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ISM: Manufacturing Marks a Second Month of Virus Recovery

Aug. 3, 2020
Indexes for production, new orders, imports and exports, and order backlogs all grew last month, extending positive June results.

The outlook for manufacturing continued to recover through July as the Institute for Supply Management reported a second month of manufacturing growth and a third month of growth for the economy overall. The ISM’s Pricing Manager’s Index increased to 54.2%, up 1.6 points from June’s PMI. Indexes for new orders, production, prices, and order backlogs all increased. The employment index also increased, but remained below 50%, indicating a slower contraction. Imports and new export orders indexes moved into growth territory in July.

The index of new orders rose to 61.5% in July, up 5.1 points from June, as the production index rose 4.8 points to 62.1%. The manufacturing PMI as well as the new orders and production indexes are all rising at a faster rate compared to last month. The rate of contraction in the manufacturing workforce slowed in July as the index for manufacturing employment rose 2.2 points to 44.3% in July. The indexes for order backlogs, new export orders, and imports all reversed June trends and moved into growth territory: the backlog of orders index rose 6.5 points to 51.8%, new export orders rose 2.8 points to 50.4%, and imports rose 4.3 points to 53.1%.

“Demand and consumption continued to drive expansion growth, with inputs remaining at parity with supply and demand,” said Timothy Fiore, ISM CEO.

Fiore pointed to survey comments as well as rising prices as signs of increasing industry confidence. A chemical products executive said that orders were starting to pick up at a rate of 35% to 40%, and the CEO of a Computer & Electronic Products company said that business had resumed “at nearly 100%.”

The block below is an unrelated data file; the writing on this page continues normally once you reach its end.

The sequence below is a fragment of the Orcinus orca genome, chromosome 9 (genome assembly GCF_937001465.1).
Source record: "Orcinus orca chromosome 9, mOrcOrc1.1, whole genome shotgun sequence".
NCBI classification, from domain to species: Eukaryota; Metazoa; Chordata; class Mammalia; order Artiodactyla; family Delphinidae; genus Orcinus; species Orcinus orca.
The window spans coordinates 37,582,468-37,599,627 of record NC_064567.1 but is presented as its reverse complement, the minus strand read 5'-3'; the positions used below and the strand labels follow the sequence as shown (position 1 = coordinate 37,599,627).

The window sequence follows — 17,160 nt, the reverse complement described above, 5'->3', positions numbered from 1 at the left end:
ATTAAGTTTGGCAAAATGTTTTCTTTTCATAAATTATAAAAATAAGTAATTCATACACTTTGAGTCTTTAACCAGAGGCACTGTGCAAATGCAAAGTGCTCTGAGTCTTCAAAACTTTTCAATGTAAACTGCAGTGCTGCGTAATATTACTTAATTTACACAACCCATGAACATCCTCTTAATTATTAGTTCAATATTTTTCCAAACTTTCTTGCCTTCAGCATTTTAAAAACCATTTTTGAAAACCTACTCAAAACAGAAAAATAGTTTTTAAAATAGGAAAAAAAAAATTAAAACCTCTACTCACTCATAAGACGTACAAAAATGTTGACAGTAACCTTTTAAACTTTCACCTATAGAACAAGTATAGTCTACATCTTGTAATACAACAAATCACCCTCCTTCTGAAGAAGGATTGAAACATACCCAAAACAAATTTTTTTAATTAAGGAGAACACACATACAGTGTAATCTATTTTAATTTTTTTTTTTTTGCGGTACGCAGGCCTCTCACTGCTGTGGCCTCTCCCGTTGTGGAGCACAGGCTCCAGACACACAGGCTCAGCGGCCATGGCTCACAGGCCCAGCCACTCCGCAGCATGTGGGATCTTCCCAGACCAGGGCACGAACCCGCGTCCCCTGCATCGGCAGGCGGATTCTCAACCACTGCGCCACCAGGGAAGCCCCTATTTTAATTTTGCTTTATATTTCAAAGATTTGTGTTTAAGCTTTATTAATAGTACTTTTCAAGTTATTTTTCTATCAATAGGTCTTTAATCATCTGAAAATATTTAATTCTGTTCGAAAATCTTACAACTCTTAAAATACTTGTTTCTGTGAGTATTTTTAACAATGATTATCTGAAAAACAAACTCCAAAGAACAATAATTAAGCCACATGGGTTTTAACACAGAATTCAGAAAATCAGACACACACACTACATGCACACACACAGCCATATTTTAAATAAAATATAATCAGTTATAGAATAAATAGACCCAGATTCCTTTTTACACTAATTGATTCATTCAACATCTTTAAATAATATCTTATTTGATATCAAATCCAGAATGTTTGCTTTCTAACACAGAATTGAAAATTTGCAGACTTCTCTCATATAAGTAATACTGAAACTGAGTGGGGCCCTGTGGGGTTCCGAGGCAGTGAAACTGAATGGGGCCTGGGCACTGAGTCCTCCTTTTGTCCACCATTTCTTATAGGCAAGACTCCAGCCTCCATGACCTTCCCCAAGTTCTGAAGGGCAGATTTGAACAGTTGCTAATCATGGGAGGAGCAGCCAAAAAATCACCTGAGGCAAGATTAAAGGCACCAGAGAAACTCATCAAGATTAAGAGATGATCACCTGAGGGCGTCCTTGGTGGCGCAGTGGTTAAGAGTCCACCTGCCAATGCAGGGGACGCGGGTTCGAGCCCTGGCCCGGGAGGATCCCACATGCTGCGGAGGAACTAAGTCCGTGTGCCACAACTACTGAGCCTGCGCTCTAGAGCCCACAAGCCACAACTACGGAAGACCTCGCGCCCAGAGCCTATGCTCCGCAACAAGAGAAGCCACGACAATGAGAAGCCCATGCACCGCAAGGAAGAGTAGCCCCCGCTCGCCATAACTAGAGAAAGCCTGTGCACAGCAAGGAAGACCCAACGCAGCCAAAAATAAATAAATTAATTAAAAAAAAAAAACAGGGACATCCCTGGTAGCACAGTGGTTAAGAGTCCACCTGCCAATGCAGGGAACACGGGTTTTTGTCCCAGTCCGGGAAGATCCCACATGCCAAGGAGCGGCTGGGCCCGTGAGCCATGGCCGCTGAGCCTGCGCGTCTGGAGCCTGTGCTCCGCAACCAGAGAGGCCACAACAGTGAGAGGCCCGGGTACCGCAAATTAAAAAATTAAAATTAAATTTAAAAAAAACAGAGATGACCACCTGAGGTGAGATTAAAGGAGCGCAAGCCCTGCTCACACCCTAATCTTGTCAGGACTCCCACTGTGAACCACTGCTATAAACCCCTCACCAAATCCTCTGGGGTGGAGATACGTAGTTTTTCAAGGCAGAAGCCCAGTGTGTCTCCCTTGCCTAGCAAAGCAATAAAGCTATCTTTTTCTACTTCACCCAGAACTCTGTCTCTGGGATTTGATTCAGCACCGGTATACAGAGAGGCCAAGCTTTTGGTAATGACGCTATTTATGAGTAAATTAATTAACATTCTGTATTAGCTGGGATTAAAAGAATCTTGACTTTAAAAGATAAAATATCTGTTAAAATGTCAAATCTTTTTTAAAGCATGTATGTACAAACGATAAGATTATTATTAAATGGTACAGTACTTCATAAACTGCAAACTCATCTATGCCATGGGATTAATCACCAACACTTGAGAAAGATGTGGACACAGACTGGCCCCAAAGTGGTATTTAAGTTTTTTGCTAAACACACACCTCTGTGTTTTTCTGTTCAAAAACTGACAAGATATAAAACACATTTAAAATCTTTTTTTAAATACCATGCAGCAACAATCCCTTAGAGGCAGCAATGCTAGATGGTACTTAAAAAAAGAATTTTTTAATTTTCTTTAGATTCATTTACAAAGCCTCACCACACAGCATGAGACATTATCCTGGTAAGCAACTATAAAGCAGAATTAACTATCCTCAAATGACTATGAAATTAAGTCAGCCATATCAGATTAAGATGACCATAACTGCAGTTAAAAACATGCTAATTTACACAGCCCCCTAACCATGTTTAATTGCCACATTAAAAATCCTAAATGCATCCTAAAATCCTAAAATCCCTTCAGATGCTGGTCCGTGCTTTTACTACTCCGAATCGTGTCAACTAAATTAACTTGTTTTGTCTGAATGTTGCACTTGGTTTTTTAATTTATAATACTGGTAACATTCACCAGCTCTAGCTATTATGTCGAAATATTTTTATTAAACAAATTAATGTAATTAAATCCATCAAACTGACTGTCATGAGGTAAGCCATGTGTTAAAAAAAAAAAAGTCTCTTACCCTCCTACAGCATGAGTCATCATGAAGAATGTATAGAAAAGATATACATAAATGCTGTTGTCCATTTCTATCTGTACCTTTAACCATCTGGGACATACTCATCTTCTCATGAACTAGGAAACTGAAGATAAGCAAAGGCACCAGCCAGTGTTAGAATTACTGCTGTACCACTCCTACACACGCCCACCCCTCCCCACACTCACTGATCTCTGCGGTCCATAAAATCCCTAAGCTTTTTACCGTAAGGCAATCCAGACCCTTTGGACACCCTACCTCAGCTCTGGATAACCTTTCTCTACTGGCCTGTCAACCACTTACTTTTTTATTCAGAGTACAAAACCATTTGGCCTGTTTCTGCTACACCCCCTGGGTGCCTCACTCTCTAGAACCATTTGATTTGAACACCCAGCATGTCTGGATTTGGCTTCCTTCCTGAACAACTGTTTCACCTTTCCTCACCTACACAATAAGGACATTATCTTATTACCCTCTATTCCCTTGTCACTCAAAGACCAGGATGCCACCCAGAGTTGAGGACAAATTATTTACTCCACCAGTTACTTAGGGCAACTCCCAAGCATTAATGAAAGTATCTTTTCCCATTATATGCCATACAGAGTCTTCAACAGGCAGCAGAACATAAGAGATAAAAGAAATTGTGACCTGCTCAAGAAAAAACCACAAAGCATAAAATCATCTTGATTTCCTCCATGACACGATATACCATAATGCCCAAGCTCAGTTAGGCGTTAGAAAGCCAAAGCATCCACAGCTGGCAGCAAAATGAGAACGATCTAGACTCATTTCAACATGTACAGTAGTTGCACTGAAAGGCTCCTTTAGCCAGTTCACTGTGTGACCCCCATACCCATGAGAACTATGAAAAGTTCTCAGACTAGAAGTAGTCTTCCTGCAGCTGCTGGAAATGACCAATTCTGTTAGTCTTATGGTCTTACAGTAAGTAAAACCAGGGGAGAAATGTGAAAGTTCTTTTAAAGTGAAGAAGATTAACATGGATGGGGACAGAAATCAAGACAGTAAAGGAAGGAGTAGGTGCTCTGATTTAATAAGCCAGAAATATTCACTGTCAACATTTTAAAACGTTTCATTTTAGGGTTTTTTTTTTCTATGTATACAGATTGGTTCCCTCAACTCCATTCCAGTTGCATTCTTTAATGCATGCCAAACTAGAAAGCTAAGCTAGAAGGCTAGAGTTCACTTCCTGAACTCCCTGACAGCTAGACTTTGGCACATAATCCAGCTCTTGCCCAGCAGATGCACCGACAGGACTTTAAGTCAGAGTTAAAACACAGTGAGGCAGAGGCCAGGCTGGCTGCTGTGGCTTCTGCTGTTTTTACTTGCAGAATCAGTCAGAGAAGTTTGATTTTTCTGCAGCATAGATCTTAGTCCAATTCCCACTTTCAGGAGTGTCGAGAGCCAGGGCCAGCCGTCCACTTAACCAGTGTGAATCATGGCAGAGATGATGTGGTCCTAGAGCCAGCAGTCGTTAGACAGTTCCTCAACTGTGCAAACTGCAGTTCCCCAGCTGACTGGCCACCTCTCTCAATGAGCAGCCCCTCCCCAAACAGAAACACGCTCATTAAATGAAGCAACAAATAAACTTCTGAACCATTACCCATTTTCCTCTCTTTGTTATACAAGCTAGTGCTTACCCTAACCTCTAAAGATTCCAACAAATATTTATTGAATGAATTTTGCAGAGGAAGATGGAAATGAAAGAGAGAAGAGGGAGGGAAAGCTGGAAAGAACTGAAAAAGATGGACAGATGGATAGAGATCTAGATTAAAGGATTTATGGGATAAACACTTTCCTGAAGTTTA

Other quoted respondents still displayed the hesitant optimism of the June ISM survey. A fabricated metal products CEO wrote that while demand for the coming months was stabilizing, customers were not confident in forecasts for recovery. The least hopeful response came from a transportation equipment executive, who reported that business was still down by nearly 70%. “We are hanging on to as many employees as possible, but we will have to lay off 30% or more for at least two to three months until September or October,” they wrote.

One standout industry, Food, Beverage, and Tobacco Products, has seen an opposite impact from most other manufacturing industries as COVID-19 stay-at-home orders have dramatically warped orders from domestic consumers, restaurants, and schools. A surveyed CEO reported stabilizing—but still elevated—demand for refrigerated and frozen food, but said that the uncertainty of how many schools would reopen or when made it difficult to estimate future demand.

In commodities, aluminum, copper, crude oil, diesel fuel, high-density polyethylene, lumber, oil-based products, plastic products, polypropylene, and precious metals all rose in price as steel and diesel fuel fell. In another wrinkle demonstrating how the coronavirus outbreak was still impacting manufacturing processes, commodities listed as “in short supply” included masks, gloves, and sanitizers and disinfectants. PPE in general has now been in short supply for 3 months running, and protective gloves have been harder to come by for 5 months.

Last month, Fiore said that manufacturing’s growth cycle had returned after the impact of the COVID-19 pandemic caused depressed figures for March, April, and May. The PMI fell as low as 41.5% in April before climbing to 43.1% in May and resumed growth in June at 52.6%.

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